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Neva Hands-On Preview – Wolfmother

I’m the boy who cried (at) wolf.

As I sat down to play Neva, my last hands-on in a long, exhausting few days, the game’s intro began. Scenes of the its painterly, natural world – yet to be touched by the looming rot – go by, all punctuated by an emotionally-charged score from Berlinist. I turned to the Nomada Studio developer to my right and said: “I’ve got a bad feeling this game is going to make me cry.”

“We hope so,” he quickly replied. 

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Neva’s original announcement trailer, which depicts a mother wolf fighting alongside the player character against the cursed darkness that attempts to claim their world, serves as the game’s heartrending opening salvo. You’re left brokenhearted as Neva, the wolf cub, nuzzles up against the young woman for comfort as both of their worlds are upended. In just five minutes, Nomada delivers the crushing, emotional deliverance it takes others hours to eek out—it’s almost Studio Ghibli-like in its utter disregard for your happiness. 

I’m looking at you, Grave of the Fireflies. 

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Once the game proper begins, we naturally run rightward into the world, taking in what uncorrupted splendour is left. You’re accompanied by Neva, still no more than a pup, whose hesitance toward the foreign woods and fields is so real and endearing. The fact that she, at first, needs a reassuring pat on the snout to be drawn along on this adventure is a beautiful touch that, along with the singsong way the heroine calls out to Neva when she’s distracted taking a sip from a brook or trying to catch butterflies, speaks to the burgeoning relationship between the pair. Though I’m sure it’ll be leveraged into complete devastation the further in we go, I’m going to focus on the nicer, less traumatising stuff I got to play. 

The introductory portions, as you’d expect, and the paths designed serve as an intuitive obstacle course that teaches the player the very basics of traversal—jumping, double jumping and combining both with the hero’s dash. The other mechanics in the game, such as downward plunges with the sword and interacting with items of interest, are signposted, of course. 

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Granted, being the artful experience that it is, the fundamentals of the game are kept pretty simple. That said, expanding upon their team and increasing their resources for Neva has led to a more diverse and scaled up experience than Gris was. Where that game wrapped up all in a couple of hours, we’re told Neva should last more than double that at around 5-6 hours.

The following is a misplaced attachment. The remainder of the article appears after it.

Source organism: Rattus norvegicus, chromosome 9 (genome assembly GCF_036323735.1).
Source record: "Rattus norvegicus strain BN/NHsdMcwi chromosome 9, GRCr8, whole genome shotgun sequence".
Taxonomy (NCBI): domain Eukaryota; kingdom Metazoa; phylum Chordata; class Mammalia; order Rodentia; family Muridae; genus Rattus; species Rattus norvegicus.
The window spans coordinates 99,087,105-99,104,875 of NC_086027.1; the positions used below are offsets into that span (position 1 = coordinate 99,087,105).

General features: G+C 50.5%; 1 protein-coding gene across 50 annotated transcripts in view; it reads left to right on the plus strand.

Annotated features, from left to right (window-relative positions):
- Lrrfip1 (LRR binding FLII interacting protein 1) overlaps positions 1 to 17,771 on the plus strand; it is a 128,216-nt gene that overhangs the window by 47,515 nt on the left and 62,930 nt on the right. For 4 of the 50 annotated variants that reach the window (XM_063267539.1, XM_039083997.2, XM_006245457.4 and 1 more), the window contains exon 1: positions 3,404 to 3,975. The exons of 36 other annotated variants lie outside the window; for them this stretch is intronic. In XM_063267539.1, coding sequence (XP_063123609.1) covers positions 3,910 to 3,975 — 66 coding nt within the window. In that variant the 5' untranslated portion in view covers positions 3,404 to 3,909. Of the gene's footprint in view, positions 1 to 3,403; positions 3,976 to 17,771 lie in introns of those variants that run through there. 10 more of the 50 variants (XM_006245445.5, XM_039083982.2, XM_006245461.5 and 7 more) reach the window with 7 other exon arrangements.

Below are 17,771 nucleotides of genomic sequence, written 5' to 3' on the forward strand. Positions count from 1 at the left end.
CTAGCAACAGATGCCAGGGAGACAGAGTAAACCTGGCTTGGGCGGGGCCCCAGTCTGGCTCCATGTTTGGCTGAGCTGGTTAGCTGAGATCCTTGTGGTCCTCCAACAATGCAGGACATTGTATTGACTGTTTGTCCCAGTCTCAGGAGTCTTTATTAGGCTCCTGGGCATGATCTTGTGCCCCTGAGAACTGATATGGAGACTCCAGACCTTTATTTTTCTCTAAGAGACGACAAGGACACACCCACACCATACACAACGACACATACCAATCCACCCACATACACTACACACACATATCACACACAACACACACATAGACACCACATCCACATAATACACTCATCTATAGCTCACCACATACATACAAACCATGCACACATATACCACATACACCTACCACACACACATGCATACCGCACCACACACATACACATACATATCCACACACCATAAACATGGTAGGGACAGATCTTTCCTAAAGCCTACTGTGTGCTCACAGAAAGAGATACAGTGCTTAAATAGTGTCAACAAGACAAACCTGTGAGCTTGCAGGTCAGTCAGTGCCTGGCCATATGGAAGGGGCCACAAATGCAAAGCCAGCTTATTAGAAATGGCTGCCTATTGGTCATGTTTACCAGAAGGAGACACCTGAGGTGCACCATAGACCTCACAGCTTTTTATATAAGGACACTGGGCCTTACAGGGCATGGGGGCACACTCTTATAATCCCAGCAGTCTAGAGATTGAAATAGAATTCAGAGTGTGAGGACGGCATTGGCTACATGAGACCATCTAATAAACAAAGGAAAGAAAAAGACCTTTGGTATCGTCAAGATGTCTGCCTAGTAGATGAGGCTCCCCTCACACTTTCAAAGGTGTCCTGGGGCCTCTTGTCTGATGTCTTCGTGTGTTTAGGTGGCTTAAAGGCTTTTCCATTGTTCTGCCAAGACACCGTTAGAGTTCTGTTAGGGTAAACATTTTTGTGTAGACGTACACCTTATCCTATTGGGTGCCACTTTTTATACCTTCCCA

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The nameless young woman is also armed with a broadsword that she uses to defend herself and Neva. In terms of swinging the steel, a light attack is really your main means of offense, but it’s obviously effective pairing it with a well-timed dodge to get in behind creatures. Surprisingly, it isn’t the hero’s skill set that expands in Neva, rather it’s Neva herself who’ll gain powers as she grows which help the player in their journey. Unfortunately, the forty or so minutes I played didn’t shed light on just what the powers might entail, but all I want is the best for Neva. 

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The twisted, ink black creatures that peel themselves from the rot don’t pose an enormous threat if you’re decent at action games, but when combined with hazards, like the long ropelike arms that emerge from above and below, they can begin to overwhelm. I could gush for hours about the game’s art, but the way this corroded threat is presented, particularly the smaller grunts with their long, slender frames and ghostly white masks, is chilling. Even more disconcerting is the boss encounter against the giant, distended version of these monsters who’d, until that point, pursued you. With only a sword, the best attack becomes learning to recognise his patterns to keep behind him, slashing away at his bulbous calves.  

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Outside of Neva’s worried whining and the hero’s calling out to her, there’s really little to no dialogue in the game. This is in keeping with how Gris presented its world as it was, offering as much storycraft as the player was happy to seek out and dream up based on the ruinous remains of that world. Neva similarly banks on player curiosity to fill in the blanks, like pondering who the architects of the monolithic, dreamlike totems might have been and for what purpose they still remain. It’s really the best kind of environmental world-building, it’s there if you want it but it doesn’t feel pivotal to enjoying what is simply a beautiful game.

Despite making me want to go back and play Gris again, I can already tell Neva is going to be a game that speaks to its audience. Its beginnings might be sorrowful and blue, however, as these two spirited travellers leave their imprint the gloom lifts and carves out room enough for just a sliver of optimism.

Neva is coming to PS5, Xbox Series X|S, Switch and PC in 2024.